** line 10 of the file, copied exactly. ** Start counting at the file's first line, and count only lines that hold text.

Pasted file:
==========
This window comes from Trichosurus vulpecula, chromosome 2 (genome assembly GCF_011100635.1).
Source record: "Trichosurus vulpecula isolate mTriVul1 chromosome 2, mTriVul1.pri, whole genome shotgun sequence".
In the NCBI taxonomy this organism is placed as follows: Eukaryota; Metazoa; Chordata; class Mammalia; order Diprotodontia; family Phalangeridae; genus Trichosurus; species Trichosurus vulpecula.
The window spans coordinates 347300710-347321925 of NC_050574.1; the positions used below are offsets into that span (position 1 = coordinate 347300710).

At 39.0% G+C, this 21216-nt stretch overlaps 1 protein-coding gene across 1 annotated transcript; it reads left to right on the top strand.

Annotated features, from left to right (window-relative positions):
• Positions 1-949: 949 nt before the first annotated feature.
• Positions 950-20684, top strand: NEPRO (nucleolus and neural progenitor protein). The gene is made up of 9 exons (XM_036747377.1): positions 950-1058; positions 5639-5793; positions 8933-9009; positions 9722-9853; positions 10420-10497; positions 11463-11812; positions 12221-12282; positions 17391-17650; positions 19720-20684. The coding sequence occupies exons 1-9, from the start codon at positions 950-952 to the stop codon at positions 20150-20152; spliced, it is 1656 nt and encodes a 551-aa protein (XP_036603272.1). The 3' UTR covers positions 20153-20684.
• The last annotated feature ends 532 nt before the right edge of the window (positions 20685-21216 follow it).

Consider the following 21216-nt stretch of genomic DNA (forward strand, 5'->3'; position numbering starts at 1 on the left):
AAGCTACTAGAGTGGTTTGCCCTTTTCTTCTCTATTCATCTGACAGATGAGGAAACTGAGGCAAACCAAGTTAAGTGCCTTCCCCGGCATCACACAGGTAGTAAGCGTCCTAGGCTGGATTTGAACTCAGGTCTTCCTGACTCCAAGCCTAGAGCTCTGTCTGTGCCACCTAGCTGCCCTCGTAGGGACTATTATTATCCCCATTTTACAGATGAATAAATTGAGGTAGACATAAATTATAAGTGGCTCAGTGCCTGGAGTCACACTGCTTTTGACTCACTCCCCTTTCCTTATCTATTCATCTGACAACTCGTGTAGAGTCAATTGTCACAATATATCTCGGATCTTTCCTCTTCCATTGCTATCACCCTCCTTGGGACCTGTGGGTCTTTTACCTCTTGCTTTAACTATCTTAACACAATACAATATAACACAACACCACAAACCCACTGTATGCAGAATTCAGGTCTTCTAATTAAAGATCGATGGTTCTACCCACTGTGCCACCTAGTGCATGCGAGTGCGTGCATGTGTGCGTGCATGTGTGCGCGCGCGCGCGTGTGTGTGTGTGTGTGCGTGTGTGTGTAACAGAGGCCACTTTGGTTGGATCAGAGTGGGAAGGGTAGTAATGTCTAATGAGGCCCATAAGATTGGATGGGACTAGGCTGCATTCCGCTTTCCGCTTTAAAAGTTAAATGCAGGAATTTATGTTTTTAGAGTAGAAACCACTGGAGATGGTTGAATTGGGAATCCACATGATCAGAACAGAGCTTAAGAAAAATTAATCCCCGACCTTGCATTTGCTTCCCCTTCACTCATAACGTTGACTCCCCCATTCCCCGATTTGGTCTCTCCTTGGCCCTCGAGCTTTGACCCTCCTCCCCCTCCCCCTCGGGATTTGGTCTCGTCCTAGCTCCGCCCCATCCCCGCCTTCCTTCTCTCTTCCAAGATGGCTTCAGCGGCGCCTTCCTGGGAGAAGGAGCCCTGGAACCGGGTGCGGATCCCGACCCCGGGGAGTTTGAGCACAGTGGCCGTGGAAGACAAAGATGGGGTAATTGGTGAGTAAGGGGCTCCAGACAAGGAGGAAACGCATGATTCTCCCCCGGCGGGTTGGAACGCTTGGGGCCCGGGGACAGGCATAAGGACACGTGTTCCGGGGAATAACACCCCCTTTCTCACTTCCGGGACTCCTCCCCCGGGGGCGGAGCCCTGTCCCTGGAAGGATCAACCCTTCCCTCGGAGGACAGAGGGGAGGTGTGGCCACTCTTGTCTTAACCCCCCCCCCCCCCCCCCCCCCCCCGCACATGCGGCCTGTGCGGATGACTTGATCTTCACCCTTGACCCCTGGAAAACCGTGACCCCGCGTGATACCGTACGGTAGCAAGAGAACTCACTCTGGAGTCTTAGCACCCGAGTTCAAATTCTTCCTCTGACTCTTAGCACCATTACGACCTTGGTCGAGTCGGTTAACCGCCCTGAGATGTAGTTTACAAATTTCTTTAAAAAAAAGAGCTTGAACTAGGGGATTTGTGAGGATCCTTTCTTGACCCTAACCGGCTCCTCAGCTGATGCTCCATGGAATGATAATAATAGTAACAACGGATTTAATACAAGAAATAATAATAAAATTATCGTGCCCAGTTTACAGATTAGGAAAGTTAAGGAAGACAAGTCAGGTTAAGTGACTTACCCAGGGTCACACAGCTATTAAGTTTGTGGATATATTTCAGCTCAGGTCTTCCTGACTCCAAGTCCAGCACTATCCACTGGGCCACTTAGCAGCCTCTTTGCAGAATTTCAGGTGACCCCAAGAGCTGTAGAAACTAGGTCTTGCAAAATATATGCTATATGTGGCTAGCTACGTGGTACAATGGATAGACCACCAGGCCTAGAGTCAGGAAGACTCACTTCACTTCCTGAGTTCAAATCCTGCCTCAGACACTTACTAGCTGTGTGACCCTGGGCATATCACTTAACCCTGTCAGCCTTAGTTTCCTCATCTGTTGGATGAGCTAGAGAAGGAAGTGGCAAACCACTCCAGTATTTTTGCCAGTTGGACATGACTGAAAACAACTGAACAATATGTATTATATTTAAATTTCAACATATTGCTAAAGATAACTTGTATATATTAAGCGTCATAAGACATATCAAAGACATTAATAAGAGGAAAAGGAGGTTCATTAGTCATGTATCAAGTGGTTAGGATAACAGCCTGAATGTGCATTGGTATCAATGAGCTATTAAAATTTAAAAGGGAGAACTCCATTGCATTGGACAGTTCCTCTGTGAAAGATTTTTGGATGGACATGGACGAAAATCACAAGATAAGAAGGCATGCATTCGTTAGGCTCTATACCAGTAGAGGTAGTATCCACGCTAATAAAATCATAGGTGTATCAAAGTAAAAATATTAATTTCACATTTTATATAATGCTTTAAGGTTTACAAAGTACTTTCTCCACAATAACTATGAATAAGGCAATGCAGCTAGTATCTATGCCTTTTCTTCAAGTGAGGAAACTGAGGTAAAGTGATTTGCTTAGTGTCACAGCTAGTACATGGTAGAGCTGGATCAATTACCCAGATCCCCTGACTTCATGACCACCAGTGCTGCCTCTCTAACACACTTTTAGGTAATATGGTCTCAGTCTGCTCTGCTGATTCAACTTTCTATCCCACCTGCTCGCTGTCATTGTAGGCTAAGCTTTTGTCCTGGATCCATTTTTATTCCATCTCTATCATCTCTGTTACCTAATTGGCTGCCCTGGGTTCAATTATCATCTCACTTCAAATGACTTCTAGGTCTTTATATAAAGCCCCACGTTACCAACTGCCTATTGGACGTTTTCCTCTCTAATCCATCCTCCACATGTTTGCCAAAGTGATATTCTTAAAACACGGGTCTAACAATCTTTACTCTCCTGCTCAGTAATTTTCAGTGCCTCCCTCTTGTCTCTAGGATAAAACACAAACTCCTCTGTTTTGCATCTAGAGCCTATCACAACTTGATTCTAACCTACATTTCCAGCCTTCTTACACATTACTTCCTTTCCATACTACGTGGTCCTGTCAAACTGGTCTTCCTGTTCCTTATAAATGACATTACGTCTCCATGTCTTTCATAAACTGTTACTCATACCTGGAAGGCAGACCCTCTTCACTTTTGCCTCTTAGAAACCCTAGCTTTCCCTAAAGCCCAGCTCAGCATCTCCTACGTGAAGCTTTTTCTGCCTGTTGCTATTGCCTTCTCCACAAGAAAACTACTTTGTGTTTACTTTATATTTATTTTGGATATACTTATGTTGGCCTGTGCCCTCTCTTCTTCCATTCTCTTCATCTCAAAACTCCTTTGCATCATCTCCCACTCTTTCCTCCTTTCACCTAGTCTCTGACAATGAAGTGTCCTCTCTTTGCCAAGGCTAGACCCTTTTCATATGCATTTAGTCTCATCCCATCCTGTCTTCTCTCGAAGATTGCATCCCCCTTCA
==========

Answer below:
Consider the following 21216-nt stretch of genomic DNA (forward strand, 5'->3'; position numbering starts at 1 on the left):